Cosmetic Reconstruction: Identify the Real Problem!

By Joseph Walrath, MD | Feb 7, 2017 | Blepharoplasty, Cosmetic, Cosmetic Reconstruction, Eyelid Retraction, Ptosis

This case report is very illustrative of the importance of a careful assement of eyelid position and mechanics, as well as careful image analysis.  The role of the lateral canthus in upper and lower lid appearance and function is critical to understand when embarking on cosmetic reconstruction, as this case report demonstrates.

The patient here came to me first in March of 2016.  She had a history of Grave’s disease of the thyroid, which led to right upper eyelid retraction: the lid was scarred internally from the disease and was too high.  Prior to the diagnosis of Grave’s disease, her surgical history included a cosmetic lower lid blepharoplasty, which went fine.  The upper lid retraction started several years before she saw me, and she had three surgeries to try to correct it.  The outcome was similar to a cat chasing its tail:  postoperatively,  the lid was too high, then too low, then too high, etc.   She had surgeries performed by oculoplastic specialists in Florida and Alabama, and in the end she decided to make the 5 hour trip to Atlanta for a consultation with me.  By the time she saw me, the lid was too low, and the contour was too flat, and she was uncomfortable.  There was chronic discomfort at the outer corner of the right eye.  Her preoperative photo is seen below, in Figure 1.

Figure 1. Initial visit to Dr. Walrath, March 2016.  


The upper lid is flat, and low, and there is significant asymmetry.  The contour abnormality is due to surgical treatment of lid retraction due to Grave’s disease.   However, there is another subtle abnormality in this initial photo that is the key to correcting her problem!

Figure 2. Initial visit, image analysis


The image is rotated so as to be level, and a horizontal line is run across the image.  It is clear that the attachment point of the upper lid on the right side is 2-3 mm too high (Expand the image to verify for yourself.).  This is the key piece that explains her discomfort, because the abnormally placed attachment point at the lateral canthus impairs normal lid closure.  This incomplete lid closure will later be demonstrated in a photo from the operating room.  This is also easily visible in a profile photo (Figure 3):  the lids attach too high up at the outer corner.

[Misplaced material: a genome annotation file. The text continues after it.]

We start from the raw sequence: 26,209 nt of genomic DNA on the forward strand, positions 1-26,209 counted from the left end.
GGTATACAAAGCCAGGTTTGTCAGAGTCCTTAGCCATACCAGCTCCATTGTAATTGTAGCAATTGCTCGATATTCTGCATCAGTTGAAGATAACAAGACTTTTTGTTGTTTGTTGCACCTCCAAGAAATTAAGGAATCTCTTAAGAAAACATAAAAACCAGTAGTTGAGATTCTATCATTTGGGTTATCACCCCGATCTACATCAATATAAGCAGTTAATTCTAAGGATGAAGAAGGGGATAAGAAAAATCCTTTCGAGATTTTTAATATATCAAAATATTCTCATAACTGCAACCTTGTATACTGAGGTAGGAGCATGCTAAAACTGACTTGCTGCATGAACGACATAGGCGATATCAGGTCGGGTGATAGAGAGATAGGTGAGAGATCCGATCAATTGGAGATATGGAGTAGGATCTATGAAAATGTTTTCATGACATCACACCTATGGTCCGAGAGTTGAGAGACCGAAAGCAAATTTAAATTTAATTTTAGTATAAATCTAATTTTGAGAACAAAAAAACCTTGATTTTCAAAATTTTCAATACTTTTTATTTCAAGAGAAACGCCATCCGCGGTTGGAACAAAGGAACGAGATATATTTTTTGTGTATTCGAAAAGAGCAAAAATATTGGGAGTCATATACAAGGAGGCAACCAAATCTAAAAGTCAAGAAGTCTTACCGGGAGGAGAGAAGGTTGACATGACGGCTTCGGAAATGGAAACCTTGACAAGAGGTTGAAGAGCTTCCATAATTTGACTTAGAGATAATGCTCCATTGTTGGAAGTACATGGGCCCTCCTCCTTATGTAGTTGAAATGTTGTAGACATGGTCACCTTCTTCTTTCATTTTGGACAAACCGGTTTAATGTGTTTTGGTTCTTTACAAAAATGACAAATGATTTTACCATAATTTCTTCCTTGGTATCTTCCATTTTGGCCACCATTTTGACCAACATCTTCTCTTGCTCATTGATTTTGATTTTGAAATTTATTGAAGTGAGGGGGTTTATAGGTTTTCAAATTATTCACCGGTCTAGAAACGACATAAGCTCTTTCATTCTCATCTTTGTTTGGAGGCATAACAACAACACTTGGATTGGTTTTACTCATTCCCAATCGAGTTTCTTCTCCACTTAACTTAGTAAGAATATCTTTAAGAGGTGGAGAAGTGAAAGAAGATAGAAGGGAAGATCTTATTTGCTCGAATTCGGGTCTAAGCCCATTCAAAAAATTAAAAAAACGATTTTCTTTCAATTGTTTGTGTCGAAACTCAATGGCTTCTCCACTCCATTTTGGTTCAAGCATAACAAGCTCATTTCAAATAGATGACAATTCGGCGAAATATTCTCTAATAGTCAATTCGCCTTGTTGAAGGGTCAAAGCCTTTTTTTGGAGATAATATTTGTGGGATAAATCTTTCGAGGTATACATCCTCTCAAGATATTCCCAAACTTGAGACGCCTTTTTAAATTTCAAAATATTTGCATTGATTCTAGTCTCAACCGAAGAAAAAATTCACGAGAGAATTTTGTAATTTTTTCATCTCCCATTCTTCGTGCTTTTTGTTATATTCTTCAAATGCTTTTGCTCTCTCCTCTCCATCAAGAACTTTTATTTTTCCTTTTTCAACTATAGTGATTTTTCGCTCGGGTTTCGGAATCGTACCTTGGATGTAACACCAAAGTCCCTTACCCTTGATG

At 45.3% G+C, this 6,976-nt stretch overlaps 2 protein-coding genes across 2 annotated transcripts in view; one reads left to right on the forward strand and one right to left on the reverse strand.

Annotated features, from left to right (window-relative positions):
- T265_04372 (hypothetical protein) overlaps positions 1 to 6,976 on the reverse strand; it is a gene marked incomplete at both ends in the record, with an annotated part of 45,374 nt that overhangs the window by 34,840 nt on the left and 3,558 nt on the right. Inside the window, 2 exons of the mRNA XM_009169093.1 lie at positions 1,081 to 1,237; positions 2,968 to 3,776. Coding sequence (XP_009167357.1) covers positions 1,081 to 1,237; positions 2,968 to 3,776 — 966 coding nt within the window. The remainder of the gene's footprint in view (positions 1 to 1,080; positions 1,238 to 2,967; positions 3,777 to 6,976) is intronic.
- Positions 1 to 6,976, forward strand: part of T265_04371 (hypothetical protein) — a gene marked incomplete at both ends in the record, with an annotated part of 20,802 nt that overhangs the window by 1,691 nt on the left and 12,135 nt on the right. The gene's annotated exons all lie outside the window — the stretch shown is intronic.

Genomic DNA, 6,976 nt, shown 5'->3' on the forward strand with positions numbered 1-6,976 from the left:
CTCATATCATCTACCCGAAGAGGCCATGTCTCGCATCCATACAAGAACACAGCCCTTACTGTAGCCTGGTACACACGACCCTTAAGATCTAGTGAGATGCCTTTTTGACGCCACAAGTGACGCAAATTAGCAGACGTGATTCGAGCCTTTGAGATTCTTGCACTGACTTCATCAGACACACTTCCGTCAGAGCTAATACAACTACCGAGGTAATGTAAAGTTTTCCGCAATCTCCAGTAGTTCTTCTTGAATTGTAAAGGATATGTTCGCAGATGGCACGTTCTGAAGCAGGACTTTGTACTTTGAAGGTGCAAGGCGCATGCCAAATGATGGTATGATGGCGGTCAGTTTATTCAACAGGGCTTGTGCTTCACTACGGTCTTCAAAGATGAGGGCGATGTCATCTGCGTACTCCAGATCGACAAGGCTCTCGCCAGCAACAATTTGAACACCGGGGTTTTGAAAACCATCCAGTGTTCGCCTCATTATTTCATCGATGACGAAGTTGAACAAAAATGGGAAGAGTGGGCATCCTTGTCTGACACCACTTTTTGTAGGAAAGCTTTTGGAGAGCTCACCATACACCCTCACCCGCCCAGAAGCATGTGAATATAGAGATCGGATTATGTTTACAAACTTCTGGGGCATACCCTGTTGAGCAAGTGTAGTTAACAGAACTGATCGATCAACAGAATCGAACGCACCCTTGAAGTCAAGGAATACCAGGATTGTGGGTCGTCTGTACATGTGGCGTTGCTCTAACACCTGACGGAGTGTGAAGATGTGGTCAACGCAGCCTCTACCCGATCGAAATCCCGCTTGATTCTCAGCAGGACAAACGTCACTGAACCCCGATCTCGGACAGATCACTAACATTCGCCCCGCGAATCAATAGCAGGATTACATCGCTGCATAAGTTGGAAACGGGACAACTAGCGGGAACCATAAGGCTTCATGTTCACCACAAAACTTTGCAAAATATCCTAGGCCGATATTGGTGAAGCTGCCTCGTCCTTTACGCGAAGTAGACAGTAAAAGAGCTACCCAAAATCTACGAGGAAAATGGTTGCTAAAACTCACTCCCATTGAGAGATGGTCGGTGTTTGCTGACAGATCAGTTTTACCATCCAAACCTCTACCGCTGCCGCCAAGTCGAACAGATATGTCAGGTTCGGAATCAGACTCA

Figure 3. Initial visit, side view.  


Looking back, we can see that the lower lid / lateral canthal malposition was present the whole time as multiple upper lid surgeries were being performed, as demonstrated in Figures 4 and 5.

Figure 4. Prior to first upper eyelid surgery, it is clear that the lateral attachment point is too high.


Figure 5.  After upper eyelid surgery, the lateral canthal issue persists.


It is important to note that all of the upper lid surgical procedures in the world will not lead to an optimal outcome without correction of this lateral canthal abnormality.  The most interesting feature of this case is that a large part of her problem was due to her previously uncomplicated lower lid blepharoplasty and was never appreciated subsequently!

I did finally correct this problem, although it took me two surgeries to get it right.  The second surgery was on 12/30/16, and involved a complete release of all scarring in the upper lid, advancement of the upper lid muscles to lift the lid, complete release of the lateral canthal tendons, and drill hole fixation of the lateral canthus.

Preoperatively, in the operating room, the eye is slightly gapped open (Figure 6).  This is the reason for her discomfort.

Figure 6.  Eyelid gapping open while under general anesthesia.  Intraoperative photos demostrating the scar release of the upper lid, and the drill hole fixation of the lateral canthus, can be seen here.


At our 6 week postoperative visit (Figure 7), it can be seen that the lateral canthal position has been corrected and the upper lid contour is improved (Also note that a left upper lid blepharoplasty has been performed as well for symmetry).   The the eyelid now closes completely (Figure 8).

Figure 7.  Postoperative correction.


Figure 8.  Postoperatively, the eyelid closes.


I am happy to report that this patient is finally comfortable.  She has had an excellent functional and cosmetic outcome, and at this point is ready to turn on the page on this tricky functional and cosmetic issue!